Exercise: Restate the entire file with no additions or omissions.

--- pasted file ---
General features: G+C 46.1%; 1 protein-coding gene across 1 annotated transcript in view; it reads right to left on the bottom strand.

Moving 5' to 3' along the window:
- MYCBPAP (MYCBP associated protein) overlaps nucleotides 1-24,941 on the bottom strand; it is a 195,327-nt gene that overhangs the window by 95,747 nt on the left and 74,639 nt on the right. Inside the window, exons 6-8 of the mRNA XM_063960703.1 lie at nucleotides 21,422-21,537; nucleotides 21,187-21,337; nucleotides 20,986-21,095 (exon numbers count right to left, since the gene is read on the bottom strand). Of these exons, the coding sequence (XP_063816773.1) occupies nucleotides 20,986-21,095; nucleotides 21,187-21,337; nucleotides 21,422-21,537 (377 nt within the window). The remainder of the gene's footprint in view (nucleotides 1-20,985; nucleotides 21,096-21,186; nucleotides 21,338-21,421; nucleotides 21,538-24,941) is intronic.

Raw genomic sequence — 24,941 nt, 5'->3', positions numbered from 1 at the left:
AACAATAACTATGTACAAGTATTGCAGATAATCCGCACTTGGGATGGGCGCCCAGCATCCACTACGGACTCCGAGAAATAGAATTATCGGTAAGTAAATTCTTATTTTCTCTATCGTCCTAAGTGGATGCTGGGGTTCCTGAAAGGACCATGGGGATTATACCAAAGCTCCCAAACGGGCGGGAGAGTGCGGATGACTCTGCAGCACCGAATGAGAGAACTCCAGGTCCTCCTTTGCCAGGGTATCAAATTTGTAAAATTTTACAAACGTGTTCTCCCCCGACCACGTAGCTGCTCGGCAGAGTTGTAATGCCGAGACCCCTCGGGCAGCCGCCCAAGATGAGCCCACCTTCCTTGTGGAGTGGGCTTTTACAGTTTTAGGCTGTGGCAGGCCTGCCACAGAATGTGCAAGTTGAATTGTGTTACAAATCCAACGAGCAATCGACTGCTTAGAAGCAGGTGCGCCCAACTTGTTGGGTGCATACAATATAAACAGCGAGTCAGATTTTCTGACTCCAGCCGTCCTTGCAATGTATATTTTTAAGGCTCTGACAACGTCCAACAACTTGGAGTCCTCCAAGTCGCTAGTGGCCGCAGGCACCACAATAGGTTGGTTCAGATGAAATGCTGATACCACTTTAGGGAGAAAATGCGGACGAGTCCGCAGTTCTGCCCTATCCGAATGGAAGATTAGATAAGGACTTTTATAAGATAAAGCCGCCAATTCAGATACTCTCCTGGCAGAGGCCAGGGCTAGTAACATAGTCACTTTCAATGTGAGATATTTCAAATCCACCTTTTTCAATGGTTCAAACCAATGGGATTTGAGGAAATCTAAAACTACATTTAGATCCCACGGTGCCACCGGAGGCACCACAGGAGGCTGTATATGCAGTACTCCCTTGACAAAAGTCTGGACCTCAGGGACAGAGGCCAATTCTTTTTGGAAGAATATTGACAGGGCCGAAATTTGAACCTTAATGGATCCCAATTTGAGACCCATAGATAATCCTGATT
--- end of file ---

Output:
General features: G+C 46.1%; 1 protein-coding gene across 1 annotated transcript in view; it reads right to left on the bottom strand.

Moving 5' to 3' along the window:
- MYCBPAP (MYCBP associated protein) overlaps nucleotides 1-24,941 on the bottom strand; it is a 195,327-nt gene that overhangs the window by 95,747 nt on the left and 74,639 nt on the right. Inside the window, exons 6-8 of the mRNA XM_063960703.1 lie at nucleotides 21,422-21,537; nucleotides 21,187-21,337; nucleotides 20,986-21,095 (exon numbers count right to left, since the gene is read on the bottom strand). Of these exons, the coding sequence (XP_063816773.1) occupies nucleotides 20,986-21,095; nucleotides 21,187-21,337; nucleotides 21,422-21,537 (377 nt within the window). The remainder of the gene's footprint in view (nucleotides 1-20,985; nucleotides 21,096-21,186; nucleotides 21,338-21,421; nucleotides 21,538-24,941) is intronic.

Raw genomic sequence — 24,941 nt, 5'->3', positions numbered from 1 at the left:
AACAATAACTATGTACAAGTATTGCAGATAATCCGCACTTGGGATGGGCGCCCAGCATCCACTACGGACTCCGAGAAATAGAATTATCGGTAAGTAAATTCTTATTTTCTCTATCGTCCTAAGTGGATGCTGGGGTTCCTGAAAGGACCATGGGGATTATACCAAAGCTCCCAAACGGGCGGGAGAGTGCGGATGACTCTGCAGCACCGAATGAGAGAACTCCAGGTCCTCCTTTGCCAGGGTATCAAATTTGTAAAATTTTACAAACGTGTTCTCCCCCGACCACGTAGCTGCTCGGCAGAGTTGTAATGCCGAGACCCCTCGGGCAGCCGCCCAAGATGAGCCCACCTTCCTTGTGGAGTGGGCTTTTACAGTTTTAGGCTGTGGCAGGCCTGCCACAGAATGTGCAAGTTGAATTGTGTTACAAATCCAACGAGCAATCGACTGCTTAGAAGCAGGTGCGCCCAACTTGTTGGGTGCATACAATATAAACAGCGAGTCAGATTTTCTGACTCCAGCCGTCCTTGCAATGTATATTTTTAAGGCTCTGACAACGTCCAACAACTTGGAGTCCTCCAAGTCGCTAGTGGCCGCAGGCACCACAATAGGTTGGTTCAGATGAAATGCTGATACCACTTTAGGGAGAAAATGCGGACGAGTCCGCAGTTCTGCCCTATCCGAATGGAAGATTAGATAAGGACTTTTATAAGATAAAGCCGCCAATTCAGATACTCTCCTGGCAGAGGCCAGGGCTAGTAACATAGTCACTTTCAATGTGAGATATTTCAAATCCACCTTTTTCAATGGTTCAAACCAATGGGATTTGAGGAAATCTAAAACTACATTTAGATCCCACGGTGCCACCGGAGGCACCACAGGAGGCTGTATATGCAGTACTCCCTTGACAAAAGTCTGGACCTCAGGGACAGAGGCCAATTCTTTTTGGAAGAATATTGACAGGGCCGAAATTTGAACCTTAATGGATCCCAATTTGAGACCCATAGATAATCCTGATT